UPDATED: Added Capitol Hill Reaction

AFA Winter, Orlando: Imagine if someone told you 70 percent of all American combat aircraft would not be ready to fly in time of war by July. That’s just what Air Force Air Force Chief of Staff Gen. Mark Welsh told some 600 people attending the Air Force Associations’s annual winter conference this morning will happen should the automatic budget cuts known as sequestration occur.

[Click here for our coverage of sequestration and continuing resolution impacts on military readiness across all the services: the Army, the Marines, the Navy, and further Air Force impacts.]

This means 70 percent of all fighters (and MAYBE Remotely Piloted Aircraft and bombers — except those for nuclear missions and aircraft in ongoing operations –we’re checking) will be unready to go to war.

Welsh was careful to note that the service would protect all “named operations,” so this doesn’t appear to mean that troops in Afghanistan will go without air cover, but it should send a very clear message to those in Congress who continue to cling to entrenched positions that they risk gutting the combat capability of the military we spend so much to build and maintain.

The degradation will begin May 1, when flying hours will begin to get chopped, Welsh said.

But a congressional aide noted that the Air Force has been on a downward readiness slide for years, taking money from operations and maintenance to pay for new weapons such as the F-35.

“I think if you ask the AF today, if normal funding were to be assumed through July, about 40-50% of American combat aircraft would only be capable of meeting wartime requirements. So no, it’s not surprising that only 30% would be available in July with restricted funding,” the aide said in an email. “Over the past 10 years, the AF has taken risk in its O&M accounts (flying hour program and depot maintenance activities) in order to pay for modernization (mainly F-35 which has been sapping their funding), and those incurred risks that Gen Welsh’s predecessors thought were worth taking have now become issues current AF leadership has to address and fund now.”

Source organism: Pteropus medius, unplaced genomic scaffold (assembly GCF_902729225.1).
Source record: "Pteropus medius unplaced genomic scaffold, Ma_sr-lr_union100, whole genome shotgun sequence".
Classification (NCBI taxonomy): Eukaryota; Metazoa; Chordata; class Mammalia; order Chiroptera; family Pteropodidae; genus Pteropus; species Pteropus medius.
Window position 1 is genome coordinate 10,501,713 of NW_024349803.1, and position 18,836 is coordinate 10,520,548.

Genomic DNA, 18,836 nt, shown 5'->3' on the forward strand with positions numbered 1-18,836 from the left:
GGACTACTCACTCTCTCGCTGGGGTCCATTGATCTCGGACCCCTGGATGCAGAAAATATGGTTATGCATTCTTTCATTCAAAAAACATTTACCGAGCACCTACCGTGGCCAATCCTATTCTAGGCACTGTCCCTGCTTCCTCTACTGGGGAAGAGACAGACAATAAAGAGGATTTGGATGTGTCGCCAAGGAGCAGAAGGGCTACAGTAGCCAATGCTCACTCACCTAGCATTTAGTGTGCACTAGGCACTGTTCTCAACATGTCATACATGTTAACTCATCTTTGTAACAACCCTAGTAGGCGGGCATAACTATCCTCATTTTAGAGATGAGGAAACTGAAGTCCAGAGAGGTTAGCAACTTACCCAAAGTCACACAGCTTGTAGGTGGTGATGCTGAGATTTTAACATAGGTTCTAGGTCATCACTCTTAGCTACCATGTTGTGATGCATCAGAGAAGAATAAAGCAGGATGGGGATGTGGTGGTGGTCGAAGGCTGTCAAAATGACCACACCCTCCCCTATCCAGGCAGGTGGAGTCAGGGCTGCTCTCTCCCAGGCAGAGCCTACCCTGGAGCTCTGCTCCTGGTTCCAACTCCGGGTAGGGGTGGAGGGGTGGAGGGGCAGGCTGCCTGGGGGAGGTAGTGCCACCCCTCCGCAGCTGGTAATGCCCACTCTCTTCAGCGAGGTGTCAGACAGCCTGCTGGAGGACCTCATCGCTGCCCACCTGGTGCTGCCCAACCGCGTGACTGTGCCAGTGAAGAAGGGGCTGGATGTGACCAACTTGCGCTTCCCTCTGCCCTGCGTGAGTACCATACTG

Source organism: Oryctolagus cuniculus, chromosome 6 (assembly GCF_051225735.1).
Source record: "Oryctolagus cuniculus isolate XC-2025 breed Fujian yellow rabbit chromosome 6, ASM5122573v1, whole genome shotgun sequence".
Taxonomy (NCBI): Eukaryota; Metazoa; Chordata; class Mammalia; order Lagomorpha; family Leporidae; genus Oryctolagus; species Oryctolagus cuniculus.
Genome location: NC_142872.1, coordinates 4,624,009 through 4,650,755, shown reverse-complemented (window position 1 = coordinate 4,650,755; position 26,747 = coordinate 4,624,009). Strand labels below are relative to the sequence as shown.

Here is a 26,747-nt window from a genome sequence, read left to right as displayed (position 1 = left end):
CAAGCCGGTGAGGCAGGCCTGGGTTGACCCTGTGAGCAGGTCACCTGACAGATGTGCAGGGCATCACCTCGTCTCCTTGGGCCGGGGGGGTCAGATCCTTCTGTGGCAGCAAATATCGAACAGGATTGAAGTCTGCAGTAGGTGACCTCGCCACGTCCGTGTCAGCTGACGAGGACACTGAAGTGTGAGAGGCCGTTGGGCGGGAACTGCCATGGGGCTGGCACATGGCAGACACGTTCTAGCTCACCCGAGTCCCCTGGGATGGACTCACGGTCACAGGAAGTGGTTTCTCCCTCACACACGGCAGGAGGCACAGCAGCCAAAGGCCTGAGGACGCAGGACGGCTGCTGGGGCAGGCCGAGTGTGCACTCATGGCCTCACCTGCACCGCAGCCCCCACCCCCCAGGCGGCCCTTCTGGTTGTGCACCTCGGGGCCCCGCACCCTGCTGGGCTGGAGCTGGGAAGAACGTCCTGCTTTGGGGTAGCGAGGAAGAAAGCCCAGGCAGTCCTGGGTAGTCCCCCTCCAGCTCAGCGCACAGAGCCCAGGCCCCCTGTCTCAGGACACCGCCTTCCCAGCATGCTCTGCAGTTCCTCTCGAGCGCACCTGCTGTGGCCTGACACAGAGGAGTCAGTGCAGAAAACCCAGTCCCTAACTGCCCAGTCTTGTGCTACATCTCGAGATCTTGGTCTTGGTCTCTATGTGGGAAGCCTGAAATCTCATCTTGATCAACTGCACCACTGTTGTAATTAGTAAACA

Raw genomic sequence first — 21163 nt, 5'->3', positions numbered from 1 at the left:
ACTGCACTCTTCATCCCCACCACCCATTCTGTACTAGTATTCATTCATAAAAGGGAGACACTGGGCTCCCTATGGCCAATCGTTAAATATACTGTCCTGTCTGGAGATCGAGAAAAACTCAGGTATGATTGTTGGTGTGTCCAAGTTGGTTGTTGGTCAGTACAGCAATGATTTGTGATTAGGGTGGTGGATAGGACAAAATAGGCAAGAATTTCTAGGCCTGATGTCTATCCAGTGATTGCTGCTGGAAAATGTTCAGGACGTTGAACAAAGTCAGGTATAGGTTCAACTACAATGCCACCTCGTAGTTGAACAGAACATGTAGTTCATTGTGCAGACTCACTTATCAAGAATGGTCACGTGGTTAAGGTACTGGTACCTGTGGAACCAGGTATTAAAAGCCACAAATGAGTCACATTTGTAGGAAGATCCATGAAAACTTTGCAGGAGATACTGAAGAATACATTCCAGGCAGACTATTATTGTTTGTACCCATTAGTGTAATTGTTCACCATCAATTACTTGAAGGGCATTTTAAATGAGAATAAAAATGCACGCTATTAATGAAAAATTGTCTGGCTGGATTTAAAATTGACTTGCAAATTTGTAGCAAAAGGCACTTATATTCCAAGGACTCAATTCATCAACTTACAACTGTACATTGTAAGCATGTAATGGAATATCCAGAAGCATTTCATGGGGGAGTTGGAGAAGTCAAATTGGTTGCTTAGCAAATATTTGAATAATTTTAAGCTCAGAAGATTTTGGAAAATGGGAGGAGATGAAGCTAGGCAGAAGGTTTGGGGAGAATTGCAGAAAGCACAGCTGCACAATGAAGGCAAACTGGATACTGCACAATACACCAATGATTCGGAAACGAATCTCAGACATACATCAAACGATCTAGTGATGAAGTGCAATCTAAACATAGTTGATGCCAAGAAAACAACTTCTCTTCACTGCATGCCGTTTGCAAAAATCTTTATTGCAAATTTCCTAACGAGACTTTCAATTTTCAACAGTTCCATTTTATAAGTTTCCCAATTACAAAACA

The Continuing Resolution — a stopgap spending bill — currently in force will mean the Air Force ends up short $12.4 billion in fiscal 2013 for the base budget, and $1.8 billion in the war operations budget, known as Overseas Contingency Operations, the Air Force chief said.

Welsh didn’t stop there. He said the CR would mean that the Air Force would have to shell out an additional $1 billion to buy a second Space-based Infrared System satellite. Why? Satellites are much cheaper to buy in groups because of the cost of buying components in advance and because of the high cost of the very skilled labor. If Congress does not pass a defense appropriations bill for 2013 the service will have to delay the planned purchase of the second satellite and that will drive up the cost.

He noted the Air Force will also have to buy three fewer F-35s in fiscal 2013. And the CR and sequestration will also mean delays to the highly complex software that is key to the plane’s combat capabilities. Those delays will put at risk the date for Initial Operating Capability, a politically sensitive milestone, Welsh said.

[Updated 4 p.m. Thursday]

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